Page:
It's not back to square one for Senate Bill 16 — the proposed rewrite of Illinois' school aid formula — but the legislation will be introduced anew when members of the Illinois House and Senate take office Jan. 14.
WASHINGTON — The Battle of Palmito Ranch near Brownsville, Texas, on May 13, 1865, is called the last battle of the Civil War, but the Texas Division of the Sons of Confederate Veterans might consider that judgment premature, given its conflict with the state's Department of Transportation and Department of Motor Vehicles.
History professor Vernon Burton misses the University of Illinois, but he's found he can write his books anywhere.
Now at Clemson University in South Carolina, Burton has just published the latest of his 20-plus books. He has a couple more in the hopper, including one about U.S. Supreme Court rulings on race-related issues.
"I hope to be through with it in 2015," he said.
WASHINGTON — It is probably too soon to declare a feminist reformation, but a few signs here and there give one hope.
Hold it, sirs, don't stop reading yet. I realize that seeing the F-word in the first paragraph is like discovering that your bride is wearing pantyhose, but bear with me.
WASHINGTON — By history's frequently brutal dialectic, the good that we call progress often comes spasmodically, in lurches propelled by tragedies caused by callousness, folly or ignorance.
CHICAGO — Last week, my eighth-grader engaged in World War I-style trench warfare. It involved students in his classroom arrayed in ranks and a great many wadded paper balls. My school-hating son called it his best class ever.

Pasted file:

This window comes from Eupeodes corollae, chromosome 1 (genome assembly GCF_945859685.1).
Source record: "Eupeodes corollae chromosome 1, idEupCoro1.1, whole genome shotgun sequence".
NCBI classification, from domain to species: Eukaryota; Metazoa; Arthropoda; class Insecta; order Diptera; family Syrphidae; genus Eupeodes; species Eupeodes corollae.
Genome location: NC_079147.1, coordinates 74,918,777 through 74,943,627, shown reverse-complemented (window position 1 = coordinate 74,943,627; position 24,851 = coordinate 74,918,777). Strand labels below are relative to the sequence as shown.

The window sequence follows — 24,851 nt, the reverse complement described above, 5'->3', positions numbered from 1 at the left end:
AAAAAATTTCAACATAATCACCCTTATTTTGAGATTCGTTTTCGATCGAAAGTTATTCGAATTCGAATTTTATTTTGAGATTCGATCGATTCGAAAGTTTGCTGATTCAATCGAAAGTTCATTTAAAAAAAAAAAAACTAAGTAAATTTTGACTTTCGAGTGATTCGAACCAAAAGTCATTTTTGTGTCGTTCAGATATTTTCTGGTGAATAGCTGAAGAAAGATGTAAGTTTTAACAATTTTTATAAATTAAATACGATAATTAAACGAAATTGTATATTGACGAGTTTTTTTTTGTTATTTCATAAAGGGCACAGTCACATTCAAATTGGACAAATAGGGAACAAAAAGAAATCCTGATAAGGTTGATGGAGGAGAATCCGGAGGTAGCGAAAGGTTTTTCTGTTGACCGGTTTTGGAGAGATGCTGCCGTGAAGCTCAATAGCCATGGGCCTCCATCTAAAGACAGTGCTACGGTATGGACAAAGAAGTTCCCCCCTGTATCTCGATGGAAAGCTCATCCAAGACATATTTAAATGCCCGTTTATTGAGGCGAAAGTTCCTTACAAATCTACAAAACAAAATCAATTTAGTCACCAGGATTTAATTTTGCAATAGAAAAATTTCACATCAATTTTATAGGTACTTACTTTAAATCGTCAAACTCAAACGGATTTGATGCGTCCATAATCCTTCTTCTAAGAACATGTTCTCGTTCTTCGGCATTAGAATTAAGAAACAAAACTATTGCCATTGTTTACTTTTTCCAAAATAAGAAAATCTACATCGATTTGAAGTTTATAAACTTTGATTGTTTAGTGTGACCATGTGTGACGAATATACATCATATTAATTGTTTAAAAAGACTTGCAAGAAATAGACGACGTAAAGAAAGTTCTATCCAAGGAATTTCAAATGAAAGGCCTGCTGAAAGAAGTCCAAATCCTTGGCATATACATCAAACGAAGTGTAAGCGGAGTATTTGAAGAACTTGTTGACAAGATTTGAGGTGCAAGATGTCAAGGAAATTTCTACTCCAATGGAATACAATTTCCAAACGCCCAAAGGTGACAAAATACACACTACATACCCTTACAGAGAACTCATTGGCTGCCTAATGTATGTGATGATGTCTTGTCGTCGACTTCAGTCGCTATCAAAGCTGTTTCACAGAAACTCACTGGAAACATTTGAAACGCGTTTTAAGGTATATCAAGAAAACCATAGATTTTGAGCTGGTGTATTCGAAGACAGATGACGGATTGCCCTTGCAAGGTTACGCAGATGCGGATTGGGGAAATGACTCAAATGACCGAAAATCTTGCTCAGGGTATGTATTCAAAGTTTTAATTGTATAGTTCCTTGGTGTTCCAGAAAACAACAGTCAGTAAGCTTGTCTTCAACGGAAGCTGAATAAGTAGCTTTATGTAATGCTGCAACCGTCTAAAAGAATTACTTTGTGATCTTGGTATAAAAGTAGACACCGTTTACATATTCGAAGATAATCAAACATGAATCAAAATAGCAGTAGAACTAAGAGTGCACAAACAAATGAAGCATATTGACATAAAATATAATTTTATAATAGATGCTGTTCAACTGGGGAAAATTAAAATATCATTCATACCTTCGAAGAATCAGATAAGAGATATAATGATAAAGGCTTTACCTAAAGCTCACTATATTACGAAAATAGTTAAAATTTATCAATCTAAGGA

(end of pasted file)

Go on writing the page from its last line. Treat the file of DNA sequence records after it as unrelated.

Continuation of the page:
Faculty supporters of former Symbionese Liberation Army terrorist James Kilgore are celebrating his planned return to the University of Illinois faculty next semester, but the decision has undermined support for the institution from two prominent and now-former supporters.
What once was smoking-hot gossip that fed the rumor mill in Bloomington's McLean County Courthouse has turned into a battle of legal briefs before a judicial oversight panel.
Political scandals don't have much traction any more in Illinois. In some states and localities, they're the new, new thing — in the Land of Lincoln the idea of public officials misbehaving is strictly retro.
Hear more from Dey at 10 a.m. Wednesday on WDWS.
When appellate court justices decide to bench-slap an underling, they try to be polite about it.
Hence, the target is spared the trauma of being cited personally as a miscreant, granted a form of immunity in the form of limited anonymity.